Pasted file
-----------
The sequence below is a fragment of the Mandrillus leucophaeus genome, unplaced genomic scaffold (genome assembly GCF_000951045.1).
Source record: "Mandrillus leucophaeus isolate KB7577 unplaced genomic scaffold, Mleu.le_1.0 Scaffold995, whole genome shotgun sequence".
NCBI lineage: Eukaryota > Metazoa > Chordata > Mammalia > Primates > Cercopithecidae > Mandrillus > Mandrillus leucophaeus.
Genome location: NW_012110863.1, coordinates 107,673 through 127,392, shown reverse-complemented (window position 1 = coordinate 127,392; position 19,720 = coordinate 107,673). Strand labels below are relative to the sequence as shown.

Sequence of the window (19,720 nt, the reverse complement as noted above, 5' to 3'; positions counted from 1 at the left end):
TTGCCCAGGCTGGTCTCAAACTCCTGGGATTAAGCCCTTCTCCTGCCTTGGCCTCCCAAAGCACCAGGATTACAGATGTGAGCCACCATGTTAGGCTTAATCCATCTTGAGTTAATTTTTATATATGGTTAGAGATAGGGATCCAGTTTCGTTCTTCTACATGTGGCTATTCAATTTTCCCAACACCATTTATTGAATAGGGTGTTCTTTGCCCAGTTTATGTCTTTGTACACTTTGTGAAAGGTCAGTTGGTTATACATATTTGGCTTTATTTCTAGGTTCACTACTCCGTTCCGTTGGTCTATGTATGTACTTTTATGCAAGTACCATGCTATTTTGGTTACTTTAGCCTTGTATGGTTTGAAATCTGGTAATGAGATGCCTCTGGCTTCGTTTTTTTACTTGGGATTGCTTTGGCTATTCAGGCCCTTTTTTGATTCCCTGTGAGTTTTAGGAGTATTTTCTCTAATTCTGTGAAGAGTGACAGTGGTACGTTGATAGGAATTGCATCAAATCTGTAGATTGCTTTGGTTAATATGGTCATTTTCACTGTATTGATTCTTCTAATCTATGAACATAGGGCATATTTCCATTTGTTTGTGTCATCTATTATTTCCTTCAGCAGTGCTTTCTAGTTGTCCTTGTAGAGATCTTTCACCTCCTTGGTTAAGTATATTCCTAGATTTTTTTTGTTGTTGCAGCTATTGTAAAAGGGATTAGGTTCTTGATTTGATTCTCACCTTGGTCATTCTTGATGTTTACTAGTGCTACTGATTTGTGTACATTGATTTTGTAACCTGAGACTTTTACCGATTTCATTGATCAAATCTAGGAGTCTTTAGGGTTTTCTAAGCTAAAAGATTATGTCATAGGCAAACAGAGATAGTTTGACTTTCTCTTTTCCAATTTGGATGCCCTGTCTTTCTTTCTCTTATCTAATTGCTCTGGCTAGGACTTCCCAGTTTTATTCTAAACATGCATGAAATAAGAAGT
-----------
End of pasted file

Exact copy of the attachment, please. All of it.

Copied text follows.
The sequence below is a fragment of the Mandrillus leucophaeus genome, unplaced genomic scaffold (genome assembly GCF_000951045.1).
Source record: "Mandrillus leucophaeus isolate KB7577 unplaced genomic scaffold, Mleu.le_1.0 Scaffold995, whole genome shotgun sequence".
NCBI lineage: Eukaryota > Metazoa > Chordata > Mammalia > Primates > Cercopithecidae > Mandrillus > Mandrillus leucophaeus.
Genome location: NW_012110863.1, coordinates 107,673 through 127,392, shown reverse-complemented (window position 1 = coordinate 127,392; position 19,720 = coordinate 107,673). Strand labels below are relative to the sequence as shown.

Sequence of the window (19,720 nt, the reverse complement as noted above, 5' to 3'; positions counted from 1 at the left end):
TTGCCCAGGCTGGTCTCAAACTCCTGGGATTAAGCCCTTCTCCTGCCTTGGCCTCCCAAAGCACCAGGATTACAGATGTGAGCCACCATGTTAGGCTTAATCCATCTTGAGTTAATTTTTATATATGGTTAGAGATAGGGATCCAGTTTCGTTCTTCTACATGTGGCTATTCAATTTTCCCAACACCATTTATTGAATAGGGTGTTCTTTGCCCAGTTTATGTCTTTGTACACTTTGTGAAAGGTCAGTTGGTTATACATATTTGGCTTTATTTCTAGGTTCACTACTCCGTTCCGTTGGTCTATGTATGTACTTTTATGCAAGTACCATGCTATTTTGGTTACTTTAGCCTTGTATGGTTTGAAATCTGGTAATGAGATGCCTCTGGCTTCGTTTTTTTACTTGGGATTGCTTTGGCTATTCAGGCCCTTTTTTGATTCCCTGTGAGTTTTAGGAGTATTTTCTCTAATTCTGTGAAGAGTGACAGTGGTACGTTGATAGGAATTGCATCAAATCTGTAGATTGCTTTGGTTAATATGGTCATTTTCACTGTATTGATTCTTCTAATCTATGAACATAGGGCATATTTCCATTTGTTTGTGTCATCTATTATTTCCTTCAGCAGTGCTTTCTAGTTGTCCTTGTAGAGATCTTTCACCTCCTTGGTTAAGTATATTCCTAGATTTTTTTTGTTGTTGCAGCTATTGTAAAAGGGATTAGGTTCTTGATTTGATTCTCACCTTGGTCATTCTTGATGTTTACTAGTGCTACTGATTTGTGTACATTGATTTTGTAACCTGAGACTTTTACCGATTTCATTGATCAAATCTAGGAGTCTTTAGGGTTTTCTAAGCTAAAAGATTATGTCATAGGCAAACAGAGATAGTTTGACTTTCTCTTTTCCAATTTGGATGCCCTGTCTTTCTTTCTCTTATCTAATTGCTCTGGCTAGGACTTCCCAGTTTTATTCTAAACATGCATGAAATAAGAAGT